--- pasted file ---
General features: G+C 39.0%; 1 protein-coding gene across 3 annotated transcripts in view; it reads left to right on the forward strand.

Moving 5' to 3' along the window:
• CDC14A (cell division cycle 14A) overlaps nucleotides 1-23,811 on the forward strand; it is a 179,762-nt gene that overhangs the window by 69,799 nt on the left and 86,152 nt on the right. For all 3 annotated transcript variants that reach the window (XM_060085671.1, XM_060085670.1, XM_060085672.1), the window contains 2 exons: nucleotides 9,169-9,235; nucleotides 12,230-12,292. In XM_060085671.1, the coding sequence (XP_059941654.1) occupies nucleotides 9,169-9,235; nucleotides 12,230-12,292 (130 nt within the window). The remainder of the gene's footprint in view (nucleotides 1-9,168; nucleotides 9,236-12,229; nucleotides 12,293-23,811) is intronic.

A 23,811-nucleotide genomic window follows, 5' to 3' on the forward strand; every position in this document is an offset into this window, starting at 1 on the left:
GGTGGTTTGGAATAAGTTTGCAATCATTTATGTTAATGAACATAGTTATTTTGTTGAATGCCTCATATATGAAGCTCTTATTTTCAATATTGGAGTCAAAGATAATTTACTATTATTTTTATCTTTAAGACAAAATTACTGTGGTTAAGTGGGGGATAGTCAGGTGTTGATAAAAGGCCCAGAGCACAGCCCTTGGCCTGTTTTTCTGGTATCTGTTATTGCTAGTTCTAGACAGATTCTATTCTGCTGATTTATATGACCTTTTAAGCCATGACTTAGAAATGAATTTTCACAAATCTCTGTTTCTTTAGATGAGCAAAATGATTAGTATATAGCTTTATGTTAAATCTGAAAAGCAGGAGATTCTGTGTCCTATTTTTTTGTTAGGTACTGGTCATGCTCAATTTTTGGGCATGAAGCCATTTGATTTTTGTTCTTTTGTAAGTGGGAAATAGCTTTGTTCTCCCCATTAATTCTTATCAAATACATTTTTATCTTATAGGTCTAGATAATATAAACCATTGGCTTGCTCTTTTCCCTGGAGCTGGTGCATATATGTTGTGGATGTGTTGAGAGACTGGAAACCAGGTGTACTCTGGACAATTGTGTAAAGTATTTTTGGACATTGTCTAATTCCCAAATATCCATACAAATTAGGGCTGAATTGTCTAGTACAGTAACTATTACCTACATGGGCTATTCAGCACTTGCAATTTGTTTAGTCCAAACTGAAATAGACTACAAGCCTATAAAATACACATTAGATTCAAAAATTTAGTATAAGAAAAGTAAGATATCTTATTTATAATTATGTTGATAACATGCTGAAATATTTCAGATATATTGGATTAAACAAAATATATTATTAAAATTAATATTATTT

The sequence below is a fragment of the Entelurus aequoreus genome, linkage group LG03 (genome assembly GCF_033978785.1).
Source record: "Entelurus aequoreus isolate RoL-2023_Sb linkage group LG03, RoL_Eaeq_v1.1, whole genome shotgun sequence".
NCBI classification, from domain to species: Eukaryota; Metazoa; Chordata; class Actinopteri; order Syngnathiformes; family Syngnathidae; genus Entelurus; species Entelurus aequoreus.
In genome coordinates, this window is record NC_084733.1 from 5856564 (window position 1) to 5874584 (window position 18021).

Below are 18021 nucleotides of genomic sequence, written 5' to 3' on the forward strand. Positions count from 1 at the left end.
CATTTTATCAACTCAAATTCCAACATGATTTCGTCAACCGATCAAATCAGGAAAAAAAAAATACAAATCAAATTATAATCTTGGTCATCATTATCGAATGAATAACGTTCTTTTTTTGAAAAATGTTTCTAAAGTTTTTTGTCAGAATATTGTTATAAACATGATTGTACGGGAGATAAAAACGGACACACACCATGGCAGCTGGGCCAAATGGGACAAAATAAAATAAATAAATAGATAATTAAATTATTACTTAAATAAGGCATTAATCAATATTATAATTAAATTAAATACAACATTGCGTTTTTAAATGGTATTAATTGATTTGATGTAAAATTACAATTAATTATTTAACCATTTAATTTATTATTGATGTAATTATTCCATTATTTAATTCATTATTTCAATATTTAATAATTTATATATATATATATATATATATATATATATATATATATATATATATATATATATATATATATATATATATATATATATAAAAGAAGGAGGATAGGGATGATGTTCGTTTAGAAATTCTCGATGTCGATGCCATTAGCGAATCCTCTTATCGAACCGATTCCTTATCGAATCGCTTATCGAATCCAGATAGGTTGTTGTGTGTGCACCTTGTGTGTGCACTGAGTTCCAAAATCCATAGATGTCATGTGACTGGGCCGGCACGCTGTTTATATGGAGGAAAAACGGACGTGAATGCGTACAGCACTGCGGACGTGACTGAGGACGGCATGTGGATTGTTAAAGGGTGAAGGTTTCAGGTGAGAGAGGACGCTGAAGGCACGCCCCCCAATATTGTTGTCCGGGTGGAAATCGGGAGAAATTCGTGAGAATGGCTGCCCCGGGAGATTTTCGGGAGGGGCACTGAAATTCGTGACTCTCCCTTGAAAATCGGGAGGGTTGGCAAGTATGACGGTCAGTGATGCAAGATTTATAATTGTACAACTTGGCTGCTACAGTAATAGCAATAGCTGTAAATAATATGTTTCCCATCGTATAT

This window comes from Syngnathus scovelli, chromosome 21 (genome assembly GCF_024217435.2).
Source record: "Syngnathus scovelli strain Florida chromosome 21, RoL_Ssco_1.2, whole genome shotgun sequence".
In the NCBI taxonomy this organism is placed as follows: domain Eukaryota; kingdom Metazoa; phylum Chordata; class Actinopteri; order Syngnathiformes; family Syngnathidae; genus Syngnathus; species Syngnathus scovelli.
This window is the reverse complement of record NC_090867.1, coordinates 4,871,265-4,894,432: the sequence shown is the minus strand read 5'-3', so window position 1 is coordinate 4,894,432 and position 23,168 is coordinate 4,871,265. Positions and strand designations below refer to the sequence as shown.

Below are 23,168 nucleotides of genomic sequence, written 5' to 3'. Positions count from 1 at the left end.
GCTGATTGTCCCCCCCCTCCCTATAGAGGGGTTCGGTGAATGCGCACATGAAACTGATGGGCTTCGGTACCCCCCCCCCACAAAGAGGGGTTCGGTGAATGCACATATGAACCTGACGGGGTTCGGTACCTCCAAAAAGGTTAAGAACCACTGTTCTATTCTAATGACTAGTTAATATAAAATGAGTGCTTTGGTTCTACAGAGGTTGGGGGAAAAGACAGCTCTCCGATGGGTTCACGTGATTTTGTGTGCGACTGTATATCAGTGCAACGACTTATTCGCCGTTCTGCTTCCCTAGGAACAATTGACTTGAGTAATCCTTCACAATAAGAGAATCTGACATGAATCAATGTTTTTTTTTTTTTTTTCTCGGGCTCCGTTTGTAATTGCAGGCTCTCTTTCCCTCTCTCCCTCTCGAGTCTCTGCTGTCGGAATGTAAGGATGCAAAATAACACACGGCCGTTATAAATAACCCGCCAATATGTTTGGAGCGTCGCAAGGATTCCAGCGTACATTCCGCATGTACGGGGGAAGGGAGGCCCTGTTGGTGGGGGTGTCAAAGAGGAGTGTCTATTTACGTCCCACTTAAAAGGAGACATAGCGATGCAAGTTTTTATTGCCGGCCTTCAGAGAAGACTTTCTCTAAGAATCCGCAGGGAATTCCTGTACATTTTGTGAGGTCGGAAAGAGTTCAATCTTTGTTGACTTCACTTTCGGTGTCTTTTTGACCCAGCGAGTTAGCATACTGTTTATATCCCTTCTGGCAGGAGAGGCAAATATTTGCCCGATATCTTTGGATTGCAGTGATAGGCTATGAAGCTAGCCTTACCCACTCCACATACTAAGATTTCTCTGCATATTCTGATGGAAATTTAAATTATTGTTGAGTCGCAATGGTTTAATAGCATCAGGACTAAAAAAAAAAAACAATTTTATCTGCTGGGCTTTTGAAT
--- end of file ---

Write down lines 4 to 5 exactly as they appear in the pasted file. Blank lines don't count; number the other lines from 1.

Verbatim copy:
A 23,811-nucleotide genomic window follows, 5' to 3' on the forward strand; every position in this document is an offset into this window, starting at 1 on the left:
GGTGGTTTGGAATAAGTTTGCAATCATTTATGTTAATGAACATAGTTATTTTGTTGAATGCCTCATATATGAAGCTCTTATTTTCAATATTGGAGTCAAAGATAATTTACTATTATTTTTATCTTTAAGACAAAATTACTGTGGTTAAGTGGGGGATAGTCAGGTGTTGATAAAAGGCCCAGAGCACAGCCCTTGGCCTGTTTTTCTGGTATCTGTTATTGCTAGTTCTAGACAGATTCTATTCTGCTGATTTATATGACCTTTTAAGCCATGACTTAGAAATGAATTTTCACAAATCTCTGTTTCTTTAGATGAGCAAAATGATTAGTATATAGCTTTATGTTAAATCTGAAAAGCAGGAGATTCTGTGTCCTATTTTTTTGTTAGGTACTGGTCATGCTCAATTTTTGGGCATGAAGCCATTTGATTTTTGTTCTTTTGTAAGTGGGAAATAGCTTTGTTCTCCCCATTAATTCTTATCAAATACATTTTTATCTTATAGGTCTAGATAATATAAACCATTGGCTTGCTCTTTTCCCTGGAGCTGGTGCATATATGTTGTGGATGTGTTGAGAGACTGGAAACCAGGTGTACTCTGGACAATTGTGTAAAGTATTTTTGGACATTGTCTAATTCCCAAATATCCATACAAATTAGGGCTGAATTGTCTAGTACAGTAACTATTACCTACATGGGCTATTCAGCACTTGCAATTTGTTTAGTCCAAACTGAAATAGACTACAAGCCTATAAAATACACATTAGATTCAAAAATTTAGTATAAGAAAAGTAAGATATCTTATTTATAATTATGTTGATAACATGCTGAAATATTTCAGATATATTGGATTAAACAAAATATATTATTAAAATTAATATTATTT